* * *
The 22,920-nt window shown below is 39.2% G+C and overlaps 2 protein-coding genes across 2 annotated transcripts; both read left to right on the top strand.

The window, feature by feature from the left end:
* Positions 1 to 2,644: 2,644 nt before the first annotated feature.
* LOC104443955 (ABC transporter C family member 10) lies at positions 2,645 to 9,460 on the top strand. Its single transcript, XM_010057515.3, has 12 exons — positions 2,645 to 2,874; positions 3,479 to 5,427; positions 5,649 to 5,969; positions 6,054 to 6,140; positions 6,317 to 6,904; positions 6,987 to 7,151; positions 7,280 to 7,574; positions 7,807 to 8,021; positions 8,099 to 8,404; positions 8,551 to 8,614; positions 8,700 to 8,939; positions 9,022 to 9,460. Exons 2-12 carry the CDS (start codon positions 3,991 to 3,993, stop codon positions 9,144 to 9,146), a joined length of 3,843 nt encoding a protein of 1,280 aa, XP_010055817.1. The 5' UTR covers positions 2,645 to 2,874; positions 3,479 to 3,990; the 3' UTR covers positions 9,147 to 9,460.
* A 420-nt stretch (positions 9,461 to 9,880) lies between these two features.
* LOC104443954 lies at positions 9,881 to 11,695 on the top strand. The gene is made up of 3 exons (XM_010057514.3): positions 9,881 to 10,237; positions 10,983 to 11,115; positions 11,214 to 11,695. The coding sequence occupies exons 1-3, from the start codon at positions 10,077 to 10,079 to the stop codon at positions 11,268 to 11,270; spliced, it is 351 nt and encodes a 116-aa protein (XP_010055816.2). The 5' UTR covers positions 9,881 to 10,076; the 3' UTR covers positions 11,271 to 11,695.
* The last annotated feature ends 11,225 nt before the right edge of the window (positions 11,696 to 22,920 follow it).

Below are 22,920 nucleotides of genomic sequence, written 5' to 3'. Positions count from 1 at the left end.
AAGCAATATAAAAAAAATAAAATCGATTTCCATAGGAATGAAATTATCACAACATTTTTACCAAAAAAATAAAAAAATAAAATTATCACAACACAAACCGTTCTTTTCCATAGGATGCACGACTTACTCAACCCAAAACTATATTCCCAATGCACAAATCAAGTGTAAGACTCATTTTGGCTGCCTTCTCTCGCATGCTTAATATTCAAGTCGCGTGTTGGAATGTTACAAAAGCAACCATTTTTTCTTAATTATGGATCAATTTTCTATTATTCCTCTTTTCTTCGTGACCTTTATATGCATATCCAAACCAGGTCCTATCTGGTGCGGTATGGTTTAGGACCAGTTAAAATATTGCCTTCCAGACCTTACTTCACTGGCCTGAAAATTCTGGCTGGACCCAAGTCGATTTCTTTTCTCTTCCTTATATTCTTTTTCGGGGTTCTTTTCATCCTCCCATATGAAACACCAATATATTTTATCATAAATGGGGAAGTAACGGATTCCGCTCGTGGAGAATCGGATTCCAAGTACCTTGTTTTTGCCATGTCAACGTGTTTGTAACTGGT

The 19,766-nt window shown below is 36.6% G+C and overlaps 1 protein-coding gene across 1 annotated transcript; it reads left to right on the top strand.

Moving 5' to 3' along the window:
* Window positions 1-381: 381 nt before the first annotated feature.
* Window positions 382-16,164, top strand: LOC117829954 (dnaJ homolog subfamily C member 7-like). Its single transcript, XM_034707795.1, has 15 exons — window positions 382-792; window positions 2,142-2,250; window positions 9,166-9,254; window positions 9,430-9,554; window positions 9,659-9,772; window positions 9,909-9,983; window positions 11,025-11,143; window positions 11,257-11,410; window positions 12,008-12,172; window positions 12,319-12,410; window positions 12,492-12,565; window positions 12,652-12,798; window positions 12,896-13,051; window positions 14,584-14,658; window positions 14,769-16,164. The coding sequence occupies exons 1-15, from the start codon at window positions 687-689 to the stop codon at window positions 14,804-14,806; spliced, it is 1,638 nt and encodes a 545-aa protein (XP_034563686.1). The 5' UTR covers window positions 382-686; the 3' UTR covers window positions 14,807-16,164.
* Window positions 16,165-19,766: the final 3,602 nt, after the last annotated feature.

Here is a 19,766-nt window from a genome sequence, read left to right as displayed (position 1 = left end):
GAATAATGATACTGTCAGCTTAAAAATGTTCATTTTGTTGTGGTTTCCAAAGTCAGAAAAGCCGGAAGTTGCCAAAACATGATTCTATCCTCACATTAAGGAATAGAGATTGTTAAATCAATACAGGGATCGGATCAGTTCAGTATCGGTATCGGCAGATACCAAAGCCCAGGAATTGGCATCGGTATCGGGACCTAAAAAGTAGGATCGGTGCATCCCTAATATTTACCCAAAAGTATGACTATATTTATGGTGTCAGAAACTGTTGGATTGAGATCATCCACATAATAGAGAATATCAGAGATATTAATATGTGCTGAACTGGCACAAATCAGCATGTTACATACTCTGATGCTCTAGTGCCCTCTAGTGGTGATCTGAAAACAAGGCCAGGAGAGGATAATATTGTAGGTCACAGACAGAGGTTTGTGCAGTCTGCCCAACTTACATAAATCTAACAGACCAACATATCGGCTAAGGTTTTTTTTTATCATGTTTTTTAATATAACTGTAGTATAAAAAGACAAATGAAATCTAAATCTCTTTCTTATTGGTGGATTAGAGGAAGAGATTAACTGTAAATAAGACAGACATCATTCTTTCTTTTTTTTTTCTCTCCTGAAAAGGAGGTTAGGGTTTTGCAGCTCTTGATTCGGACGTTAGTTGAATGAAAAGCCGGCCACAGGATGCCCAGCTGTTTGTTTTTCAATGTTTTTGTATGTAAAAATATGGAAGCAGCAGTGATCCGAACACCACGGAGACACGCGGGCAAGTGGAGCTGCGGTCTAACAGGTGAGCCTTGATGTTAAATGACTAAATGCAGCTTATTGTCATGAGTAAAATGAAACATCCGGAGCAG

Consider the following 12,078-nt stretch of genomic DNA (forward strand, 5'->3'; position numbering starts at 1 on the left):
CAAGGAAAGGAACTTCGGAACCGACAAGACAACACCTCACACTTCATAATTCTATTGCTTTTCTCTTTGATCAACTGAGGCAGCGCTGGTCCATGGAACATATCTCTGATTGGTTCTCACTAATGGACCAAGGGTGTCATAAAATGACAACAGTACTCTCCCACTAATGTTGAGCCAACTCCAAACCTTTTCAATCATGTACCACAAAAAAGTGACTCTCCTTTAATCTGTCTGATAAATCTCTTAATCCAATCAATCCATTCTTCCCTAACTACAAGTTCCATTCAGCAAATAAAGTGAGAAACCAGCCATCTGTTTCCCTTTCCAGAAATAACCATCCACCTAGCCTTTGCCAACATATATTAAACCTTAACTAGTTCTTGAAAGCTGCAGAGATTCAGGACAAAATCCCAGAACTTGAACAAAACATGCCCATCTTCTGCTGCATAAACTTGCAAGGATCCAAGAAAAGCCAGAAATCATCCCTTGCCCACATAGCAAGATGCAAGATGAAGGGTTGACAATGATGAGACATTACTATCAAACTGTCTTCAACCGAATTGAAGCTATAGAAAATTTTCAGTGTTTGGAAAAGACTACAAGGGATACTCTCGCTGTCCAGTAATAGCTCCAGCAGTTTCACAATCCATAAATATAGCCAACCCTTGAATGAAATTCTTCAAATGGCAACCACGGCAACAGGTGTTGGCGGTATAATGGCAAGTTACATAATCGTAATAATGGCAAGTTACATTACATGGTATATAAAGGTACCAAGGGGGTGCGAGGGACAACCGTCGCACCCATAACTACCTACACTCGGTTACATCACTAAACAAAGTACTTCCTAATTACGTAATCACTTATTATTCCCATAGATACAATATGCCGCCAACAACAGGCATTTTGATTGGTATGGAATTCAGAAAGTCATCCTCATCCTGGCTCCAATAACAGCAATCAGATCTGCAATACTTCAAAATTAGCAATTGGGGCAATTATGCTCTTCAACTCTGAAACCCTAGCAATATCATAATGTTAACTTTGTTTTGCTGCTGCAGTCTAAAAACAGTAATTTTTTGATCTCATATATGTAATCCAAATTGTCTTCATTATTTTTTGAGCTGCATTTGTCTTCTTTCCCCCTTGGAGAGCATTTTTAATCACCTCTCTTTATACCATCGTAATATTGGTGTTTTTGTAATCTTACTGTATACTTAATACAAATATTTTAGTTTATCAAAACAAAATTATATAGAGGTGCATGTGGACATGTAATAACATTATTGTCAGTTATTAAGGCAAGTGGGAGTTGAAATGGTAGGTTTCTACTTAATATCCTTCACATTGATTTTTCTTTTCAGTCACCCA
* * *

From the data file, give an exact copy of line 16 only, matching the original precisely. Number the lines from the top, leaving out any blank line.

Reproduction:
GAATAATGATACTGTCAGCTTAAAAATGTTCATTTTGTTGTGGTTTCCAAAGTCAGAAAAGCCGGAAGTTGCCAAAACATGATTCTATCCTCACATTAAGGAATAGAGATTGTTAAATCAATACAGGGATCGGATCAGTTCAGTATCGGTATCGGCAGATACCAAAGCCCAGGAATTGGCATCGGTATCGGGACCTAAAAAGTAGGATCGGTGCATCCCTAATATTTACCCAAAAGTATGACTATATTTATGGTGTCAGAAACTGTTGGATTGAGATCATCCACATAATAGAGAATATCAGAGATATTAATATGTGCTGAACTGGCACAAATCAGCATGTTACATACTCTGATGCTCTAGTGCCCTCTAGTGGTGATCTGAAAACAAGGCCAGGAGAGGATAATATTGTAGGTCACAGACAGAGGTTTGTGCAGTCTGCCCAACTTACATAAATCTAACAGACCAACATATCGGCTAAGGTTTTTTTTTATCATGTTTTTTAATATAACTGTAGTATAAAAAGACAAATGAAATCTAAATCTCTTTCTTATTGGTGGATTAGAGGAAGAGATTAACTGTAAATAAGACAGACATCATTCTTTCTTTTTTTTTTCTCTCCTGAAAAGGAGGTTAGGGTTTTGCAGCTCTTGATTCGGACGTTAGTTGAATGAAAAGCCGGCCACAGGATGCCCAGCTGTTTGTTTTTCAATGTTTTTGTATGTAAAAATATGGAAGCAGCAGTGATCCGAACACCACGGAGACACGCGGGCAAGTGGAGCTGCGGTCTAACAGGTGAGCCTTGATGTTAAATGACTAAATGCAGCTTATTGTCATGAGTAAAATGAAACATCCGGAGCAG